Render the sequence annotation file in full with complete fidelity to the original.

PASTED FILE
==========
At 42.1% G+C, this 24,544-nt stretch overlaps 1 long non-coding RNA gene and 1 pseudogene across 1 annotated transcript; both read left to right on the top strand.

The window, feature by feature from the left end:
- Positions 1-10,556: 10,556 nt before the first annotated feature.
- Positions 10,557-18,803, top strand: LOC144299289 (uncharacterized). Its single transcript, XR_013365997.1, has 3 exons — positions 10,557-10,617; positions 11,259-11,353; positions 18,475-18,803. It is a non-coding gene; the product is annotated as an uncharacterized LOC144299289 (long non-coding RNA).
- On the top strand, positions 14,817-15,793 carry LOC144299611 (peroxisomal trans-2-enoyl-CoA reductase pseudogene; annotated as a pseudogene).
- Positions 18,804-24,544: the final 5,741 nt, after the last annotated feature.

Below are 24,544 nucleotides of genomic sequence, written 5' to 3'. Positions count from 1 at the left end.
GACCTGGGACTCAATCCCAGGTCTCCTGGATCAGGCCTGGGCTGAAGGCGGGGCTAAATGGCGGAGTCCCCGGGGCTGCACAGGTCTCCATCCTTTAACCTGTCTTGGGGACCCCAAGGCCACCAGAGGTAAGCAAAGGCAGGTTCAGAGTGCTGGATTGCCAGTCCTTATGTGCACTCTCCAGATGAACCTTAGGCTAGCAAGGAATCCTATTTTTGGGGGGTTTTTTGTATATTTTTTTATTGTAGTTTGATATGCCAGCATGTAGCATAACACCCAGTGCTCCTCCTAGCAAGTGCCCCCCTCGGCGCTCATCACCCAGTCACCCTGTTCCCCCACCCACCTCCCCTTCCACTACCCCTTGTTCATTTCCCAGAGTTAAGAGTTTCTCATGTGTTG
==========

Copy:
At 42.1% G+C, this 24,544-nt stretch overlaps 1 long non-coding RNA gene and 1 pseudogene across 1 annotated transcript; both read left to right on the top strand.

The window, feature by feature from the left end:
- Positions 1-10,556: 10,556 nt before the first annotated feature.
- Positions 10,557-18,803, top strand: LOC144299289 (uncharacterized). Its single transcript, XR_013365997.1, has 3 exons — positions 10,557-10,617; positions 11,259-11,353; positions 18,475-18,803. It is a non-coding gene; the product is annotated as an uncharacterized LOC144299289 (long non-coding RNA).
- On the top strand, positions 14,817-15,793 carry LOC144299611 (peroxisomal trans-2-enoyl-CoA reductase pseudogene; annotated as a pseudogene).
- Positions 18,804-24,544: the final 5,741 nt, after the last annotated feature.

Below are 24,544 nucleotides of genomic sequence, written 5' to 3'. Positions count from 1 at the left end.
GACCTGGGACTCAATCCCAGGTCTCCTGGATCAGGCCTGGGCTGAAGGCGGGGCTAAATGGCGGAGTCCCCGGGGCTGCACAGGTCTCCATCCTTTAACCTGTCTTGGGGACCCCAAGGCCACCAGAGGTAAGCAAAGGCAGGTTCAGAGTGCTGGATTGCCAGTCCTTATGTGCACTCTCCAGATGAACCTTAGGCTAGCAAGGAATCCTATTTTTGGGGGGTTTTTTGTATATTTTTTTATTGTAGTTTGATATGCCAGCATGTAGCATAACACCCAGTGCTCCTCCTAGCAAGTGCCCCCCTCGGCGCTCATCACCCAGTCACCCTGTTCCCCCACCCACCTCCCCTTCCACTACCCCTTGTTCATTTCCCAGAGTTAAGAGTTTCTCATGTGTTG